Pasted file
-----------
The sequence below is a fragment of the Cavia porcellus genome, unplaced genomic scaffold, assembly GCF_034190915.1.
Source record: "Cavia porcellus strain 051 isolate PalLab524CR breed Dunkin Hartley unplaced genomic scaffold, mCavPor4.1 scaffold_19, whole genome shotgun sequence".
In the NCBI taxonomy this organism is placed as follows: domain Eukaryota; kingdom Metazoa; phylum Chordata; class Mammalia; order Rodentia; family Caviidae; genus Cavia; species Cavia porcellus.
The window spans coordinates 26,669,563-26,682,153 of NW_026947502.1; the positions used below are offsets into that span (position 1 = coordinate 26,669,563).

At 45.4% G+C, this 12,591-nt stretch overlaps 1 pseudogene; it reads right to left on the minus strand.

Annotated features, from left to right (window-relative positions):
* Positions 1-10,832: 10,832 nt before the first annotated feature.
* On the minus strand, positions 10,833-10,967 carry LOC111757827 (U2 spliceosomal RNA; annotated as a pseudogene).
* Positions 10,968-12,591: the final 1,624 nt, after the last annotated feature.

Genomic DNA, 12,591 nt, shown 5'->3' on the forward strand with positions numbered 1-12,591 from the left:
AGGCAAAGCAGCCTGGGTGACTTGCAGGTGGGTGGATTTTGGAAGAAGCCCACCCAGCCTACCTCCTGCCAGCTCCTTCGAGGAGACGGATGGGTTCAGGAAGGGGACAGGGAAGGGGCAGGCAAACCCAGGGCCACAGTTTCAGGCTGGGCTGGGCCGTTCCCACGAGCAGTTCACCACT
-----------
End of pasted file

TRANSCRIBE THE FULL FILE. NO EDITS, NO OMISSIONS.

The sequence below is a fragment of the Cavia porcellus genome, unplaced genomic scaffold, assembly GCF_034190915.1.
Source record: "Cavia porcellus strain 051 isolate PalLab524CR breed Dunkin Hartley unplaced genomic scaffold, mCavPor4.1 scaffold_19, whole genome shotgun sequence".
In the NCBI taxonomy this organism is placed as follows: domain Eukaryota; kingdom Metazoa; phylum Chordata; class Mammalia; order Rodentia; family Caviidae; genus Cavia; species Cavia porcellus.
The window spans coordinates 26,669,563-26,682,153 of NW_026947502.1; the positions used below are offsets into that span (position 1 = coordinate 26,669,563).

At 45.4% G+C, this 12,591-nt stretch overlaps 1 pseudogene; it reads right to left on the minus strand.

Annotated features, from left to right (window-relative positions):
* Positions 1-10,832: 10,832 nt before the first annotated feature.
* On the minus strand, positions 10,833-10,967 carry LOC111757827 (U2 spliceosomal RNA; annotated as a pseudogene).
* Positions 10,968-12,591: the final 1,624 nt, after the last annotated feature.

Genomic DNA, 12,591 nt, shown 5'->3' on the forward strand with positions numbered 1-12,591 from the left:
AGGCAAAGCAGCCTGGGTGACTTGCAGGTGGGTGGATTTTGGAAGAAGCCCACCCAGCCTACCTCCTGCCAGCTCCTTCGAGGAGACGGATGGGTTCAGGAAGGGGACAGGGAAGGGGCAGGCAAACCCAGGGCCACAGTTTCAGGCTGGGCTGGGCCGTTCCCACGAGCAGTTCACCACT